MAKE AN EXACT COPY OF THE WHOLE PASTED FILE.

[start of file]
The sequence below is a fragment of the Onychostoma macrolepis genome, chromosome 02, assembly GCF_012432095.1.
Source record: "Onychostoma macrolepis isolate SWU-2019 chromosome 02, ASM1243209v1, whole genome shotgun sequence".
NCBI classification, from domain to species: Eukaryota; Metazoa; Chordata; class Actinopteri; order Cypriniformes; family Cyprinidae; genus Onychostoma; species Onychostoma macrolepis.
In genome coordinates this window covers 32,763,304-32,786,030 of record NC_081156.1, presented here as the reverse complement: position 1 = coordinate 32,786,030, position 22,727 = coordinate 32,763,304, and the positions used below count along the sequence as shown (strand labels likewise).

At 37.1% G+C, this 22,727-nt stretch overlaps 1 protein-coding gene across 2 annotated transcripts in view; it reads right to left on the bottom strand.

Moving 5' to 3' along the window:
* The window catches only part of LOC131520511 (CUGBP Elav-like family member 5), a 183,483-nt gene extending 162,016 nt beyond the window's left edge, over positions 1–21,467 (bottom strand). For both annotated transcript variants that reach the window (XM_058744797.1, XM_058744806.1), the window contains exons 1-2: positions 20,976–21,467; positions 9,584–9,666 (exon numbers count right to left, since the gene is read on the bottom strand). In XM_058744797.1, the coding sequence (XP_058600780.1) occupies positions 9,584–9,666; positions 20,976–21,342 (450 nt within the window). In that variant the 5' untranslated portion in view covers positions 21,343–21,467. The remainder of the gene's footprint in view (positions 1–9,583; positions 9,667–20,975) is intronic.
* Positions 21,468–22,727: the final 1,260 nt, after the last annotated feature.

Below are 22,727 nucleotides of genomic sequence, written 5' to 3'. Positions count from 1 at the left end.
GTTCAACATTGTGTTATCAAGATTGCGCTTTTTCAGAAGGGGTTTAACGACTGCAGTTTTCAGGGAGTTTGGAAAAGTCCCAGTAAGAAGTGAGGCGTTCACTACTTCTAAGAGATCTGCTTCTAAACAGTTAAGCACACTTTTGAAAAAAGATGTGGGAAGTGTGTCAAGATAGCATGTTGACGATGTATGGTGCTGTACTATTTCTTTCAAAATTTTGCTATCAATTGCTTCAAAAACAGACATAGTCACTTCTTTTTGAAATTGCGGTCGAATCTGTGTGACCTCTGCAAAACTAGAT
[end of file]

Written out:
The sequence below is a fragment of the Onychostoma macrolepis genome, chromosome 02, assembly GCF_012432095.1.
Source record: "Onychostoma macrolepis isolate SWU-2019 chromosome 02, ASM1243209v1, whole genome shotgun sequence".
NCBI classification, from domain to species: Eukaryota; Metazoa; Chordata; class Actinopteri; order Cypriniformes; family Cyprinidae; genus Onychostoma; species Onychostoma macrolepis.
In genome coordinates this window covers 32,763,304-32,786,030 of record NC_081156.1, presented here as the reverse complement: position 1 = coordinate 32,786,030, position 22,727 = coordinate 32,763,304, and the positions used below count along the sequence as shown (strand labels likewise).

At 37.1% G+C, this 22,727-nt stretch overlaps 1 protein-coding gene across 2 annotated transcripts in view; it reads right to left on the bottom strand.

Moving 5' to 3' along the window:
* The window catches only part of LOC131520511 (CUGBP Elav-like family member 5), a 183,483-nt gene extending 162,016 nt beyond the window's left edge, over positions 1–21,467 (bottom strand). For both annotated transcript variants that reach the window (XM_058744797.1, XM_058744806.1), the window contains exons 1-2: positions 20,976–21,467; positions 9,584–9,666 (exon numbers count right to left, since the gene is read on the bottom strand). In XM_058744797.1, the coding sequence (XP_058600780.1) occupies positions 9,584–9,666; positions 20,976–21,342 (450 nt within the window). In that variant the 5' untranslated portion in view covers positions 21,343–21,467. The remainder of the gene's footprint in view (positions 1–9,583; positions 9,667–20,975) is intronic.
* Positions 21,468–22,727: the final 1,260 nt, after the last annotated feature.

Below are 22,727 nucleotides of genomic sequence, written 5' to 3'. Positions count from 1 at the left end.
GTTCAACATTGTGTTATCAAGATTGCGCTTTTTCAGAAGGGGTTTAACGACTGCAGTTTTCAGGGAGTTTGGAAAAGTCCCAGTAAGAAGTGAGGCGTTCACTACTTCTAAGAGATCTGCTTCTAAACAGTTAAGCACACTTTTGAAAAAAGATGTGGGAAGTGTGTCAAGATAGCATGTTGACGATGTATGGTGCTGTACTATTTCTTTCAAAATTTTGCTATCAATTGCTTCAAAAACAGACATAGTCACTTCTTTTTGAAATTGCGGTCGAATCTGTGTGACCTCTGCAAAACTAGAT